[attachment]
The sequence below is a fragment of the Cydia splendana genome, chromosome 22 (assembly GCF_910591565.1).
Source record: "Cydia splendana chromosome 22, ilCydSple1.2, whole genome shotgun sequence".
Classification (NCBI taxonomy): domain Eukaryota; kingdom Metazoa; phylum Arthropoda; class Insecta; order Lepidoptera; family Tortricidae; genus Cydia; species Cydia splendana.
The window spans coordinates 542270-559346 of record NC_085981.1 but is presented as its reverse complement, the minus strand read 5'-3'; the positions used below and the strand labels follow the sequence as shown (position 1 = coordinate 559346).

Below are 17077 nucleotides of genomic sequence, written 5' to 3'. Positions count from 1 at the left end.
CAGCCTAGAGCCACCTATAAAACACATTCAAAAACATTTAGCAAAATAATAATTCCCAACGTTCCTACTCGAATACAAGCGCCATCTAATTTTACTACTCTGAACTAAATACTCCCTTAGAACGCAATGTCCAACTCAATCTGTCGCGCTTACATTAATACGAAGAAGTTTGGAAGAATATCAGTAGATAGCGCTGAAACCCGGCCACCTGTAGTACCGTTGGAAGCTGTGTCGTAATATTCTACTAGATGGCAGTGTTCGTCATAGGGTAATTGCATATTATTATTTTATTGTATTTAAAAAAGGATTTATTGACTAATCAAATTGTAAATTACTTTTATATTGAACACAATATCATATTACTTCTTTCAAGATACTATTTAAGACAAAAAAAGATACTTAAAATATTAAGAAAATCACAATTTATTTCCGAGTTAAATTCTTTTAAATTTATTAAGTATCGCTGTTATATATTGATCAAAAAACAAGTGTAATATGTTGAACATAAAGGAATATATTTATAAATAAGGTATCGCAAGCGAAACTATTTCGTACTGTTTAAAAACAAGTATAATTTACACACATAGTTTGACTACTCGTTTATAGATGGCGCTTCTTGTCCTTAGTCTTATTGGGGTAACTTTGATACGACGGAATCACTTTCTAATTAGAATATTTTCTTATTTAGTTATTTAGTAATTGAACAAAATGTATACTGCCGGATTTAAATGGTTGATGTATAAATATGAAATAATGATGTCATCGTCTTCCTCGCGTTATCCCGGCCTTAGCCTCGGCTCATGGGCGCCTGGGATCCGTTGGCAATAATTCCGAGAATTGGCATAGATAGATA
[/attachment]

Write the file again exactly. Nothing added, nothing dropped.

The sequence below is a fragment of the Cydia splendana genome, chromosome 22 (assembly GCF_910591565.1).
Source record: "Cydia splendana chromosome 22, ilCydSple1.2, whole genome shotgun sequence".
Classification (NCBI taxonomy): domain Eukaryota; kingdom Metazoa; phylum Arthropoda; class Insecta; order Lepidoptera; family Tortricidae; genus Cydia; species Cydia splendana.
The window spans coordinates 542270-559346 of record NC_085981.1 but is presented as its reverse complement, the minus strand read 5'-3'; the positions used below and the strand labels follow the sequence as shown (position 1 = coordinate 559346).

Below are 17077 nucleotides of genomic sequence, written 5' to 3'. Positions count from 1 at the left end.
CAGCCTAGAGCCACCTATAAAACACATTCAAAAACATTTAGCAAAATAATAATTCCCAACGTTCCTACTCGAATACAAGCGCCATCTAATTTTACTACTCTGAACTAAATACTCCCTTAGAACGCAATGTCCAACTCAATCTGTCGCGCTTACATTAATACGAAGAAGTTTGGAAGAATATCAGTAGATAGCGCTGAAACCCGGCCACCTGTAGTACCGTTGGAAGCTGTGTCGTAATATTCTACTAGATGGCAGTGTTCGTCATAGGGTAATTGCATATTATTATTTTATTGTATTTAAAAAAGGATTTATTGACTAATCAAATTGTAAATTACTTTTATATTGAACACAATATCATATTACTTCTTTCAAGATACTATTTAAGACAAAAAAAGATACTTAAAATATTAAGAAAATCACAATTTATTTCCGAGTTAAATTCTTTTAAATTTATTAAGTATCGCTGTTATATATTGATCAAAAAACAAGTGTAATATGTTGAACATAAAGGAATATATTTATAAATAAGGTATCGCAAGCGAAACTATTTCGTACTGTTTAAAAACAAGTATAATTTACACACATAGTTTGACTACTCGTTTATAGATGGCGCTTCTTGTCCTTAGTCTTATTGGGGTAACTTTGATACGACGGAATCACTTTCTAATTAGAATATTTTCTTATTTAGTTATTTAGTAATTGAACAAAATGTATACTGCCGGATTTAAATGGTTGATGTATAAATATGAAATAATGATGTCATCGTCTTCCTCGCGTTATCCCGGCCTTAGCCTCGGCTCATGGGCGCCTGGGATCCGTTGGCAATAATTCCGAGAATTGGCATAGATAGATA